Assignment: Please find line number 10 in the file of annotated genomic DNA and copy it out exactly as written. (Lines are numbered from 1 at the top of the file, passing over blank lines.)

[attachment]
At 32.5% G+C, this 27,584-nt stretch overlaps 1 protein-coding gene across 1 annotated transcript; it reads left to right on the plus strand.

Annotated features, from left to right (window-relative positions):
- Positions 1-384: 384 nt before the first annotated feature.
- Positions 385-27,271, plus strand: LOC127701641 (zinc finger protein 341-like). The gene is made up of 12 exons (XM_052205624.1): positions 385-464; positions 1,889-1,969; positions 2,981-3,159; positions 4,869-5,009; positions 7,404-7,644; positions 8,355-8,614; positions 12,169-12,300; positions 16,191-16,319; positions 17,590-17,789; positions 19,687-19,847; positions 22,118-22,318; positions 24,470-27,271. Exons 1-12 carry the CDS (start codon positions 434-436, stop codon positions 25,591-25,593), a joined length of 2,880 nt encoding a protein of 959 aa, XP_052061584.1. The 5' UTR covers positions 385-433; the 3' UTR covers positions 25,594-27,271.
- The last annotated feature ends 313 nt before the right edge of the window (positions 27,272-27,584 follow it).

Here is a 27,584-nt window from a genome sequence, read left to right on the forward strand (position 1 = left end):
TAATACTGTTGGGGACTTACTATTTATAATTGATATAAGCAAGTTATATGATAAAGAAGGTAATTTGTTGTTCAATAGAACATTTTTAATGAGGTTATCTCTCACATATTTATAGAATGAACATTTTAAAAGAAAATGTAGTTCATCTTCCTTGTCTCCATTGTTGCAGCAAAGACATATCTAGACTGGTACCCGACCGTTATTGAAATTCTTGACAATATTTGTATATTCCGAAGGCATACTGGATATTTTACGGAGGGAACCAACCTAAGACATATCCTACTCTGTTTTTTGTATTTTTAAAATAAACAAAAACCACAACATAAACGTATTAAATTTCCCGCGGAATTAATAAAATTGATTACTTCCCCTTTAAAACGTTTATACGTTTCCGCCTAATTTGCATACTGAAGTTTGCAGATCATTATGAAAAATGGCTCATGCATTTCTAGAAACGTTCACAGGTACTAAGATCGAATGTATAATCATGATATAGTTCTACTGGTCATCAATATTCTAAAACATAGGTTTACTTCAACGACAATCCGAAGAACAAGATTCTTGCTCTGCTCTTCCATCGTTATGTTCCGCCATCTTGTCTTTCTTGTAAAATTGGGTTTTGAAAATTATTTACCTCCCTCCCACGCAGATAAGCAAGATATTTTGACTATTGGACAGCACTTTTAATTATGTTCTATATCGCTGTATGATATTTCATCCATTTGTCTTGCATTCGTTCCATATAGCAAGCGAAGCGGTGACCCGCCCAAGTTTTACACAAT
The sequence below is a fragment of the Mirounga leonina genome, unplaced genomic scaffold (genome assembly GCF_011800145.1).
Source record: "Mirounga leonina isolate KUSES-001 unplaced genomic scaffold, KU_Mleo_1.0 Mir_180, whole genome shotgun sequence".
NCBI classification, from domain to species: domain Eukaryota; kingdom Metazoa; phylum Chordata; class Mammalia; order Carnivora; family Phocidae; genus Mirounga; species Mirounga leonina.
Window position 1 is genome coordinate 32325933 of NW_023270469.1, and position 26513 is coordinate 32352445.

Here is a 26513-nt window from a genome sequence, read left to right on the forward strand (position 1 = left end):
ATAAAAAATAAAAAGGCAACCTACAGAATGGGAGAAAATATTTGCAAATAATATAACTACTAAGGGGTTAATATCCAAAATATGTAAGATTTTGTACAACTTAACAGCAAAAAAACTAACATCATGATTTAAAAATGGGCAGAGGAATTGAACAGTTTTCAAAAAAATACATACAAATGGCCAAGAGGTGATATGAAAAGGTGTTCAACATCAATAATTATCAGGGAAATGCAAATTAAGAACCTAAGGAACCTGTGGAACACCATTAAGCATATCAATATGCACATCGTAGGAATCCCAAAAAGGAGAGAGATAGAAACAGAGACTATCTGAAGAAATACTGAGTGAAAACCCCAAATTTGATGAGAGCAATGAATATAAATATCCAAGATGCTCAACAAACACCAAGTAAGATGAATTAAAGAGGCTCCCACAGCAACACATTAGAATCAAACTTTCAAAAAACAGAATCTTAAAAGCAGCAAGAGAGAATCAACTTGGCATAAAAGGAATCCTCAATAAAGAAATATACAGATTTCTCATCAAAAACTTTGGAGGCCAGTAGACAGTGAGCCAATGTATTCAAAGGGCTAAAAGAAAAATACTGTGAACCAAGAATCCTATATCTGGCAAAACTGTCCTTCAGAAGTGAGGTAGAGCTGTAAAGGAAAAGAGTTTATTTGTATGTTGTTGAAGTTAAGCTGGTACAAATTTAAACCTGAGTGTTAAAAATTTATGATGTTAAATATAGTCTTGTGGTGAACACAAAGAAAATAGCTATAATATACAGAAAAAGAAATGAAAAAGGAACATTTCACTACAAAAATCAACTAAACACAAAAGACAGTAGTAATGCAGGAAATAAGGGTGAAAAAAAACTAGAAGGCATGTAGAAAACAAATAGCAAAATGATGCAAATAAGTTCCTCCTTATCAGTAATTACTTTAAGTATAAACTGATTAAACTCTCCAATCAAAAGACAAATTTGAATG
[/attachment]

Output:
NCBI classification, from domain to species: domain Eukaryota; kingdom Metazoa; phylum Chordata; class Mammalia; order Carnivora; family Phocidae; genus Mirounga; species Mirounga leonina.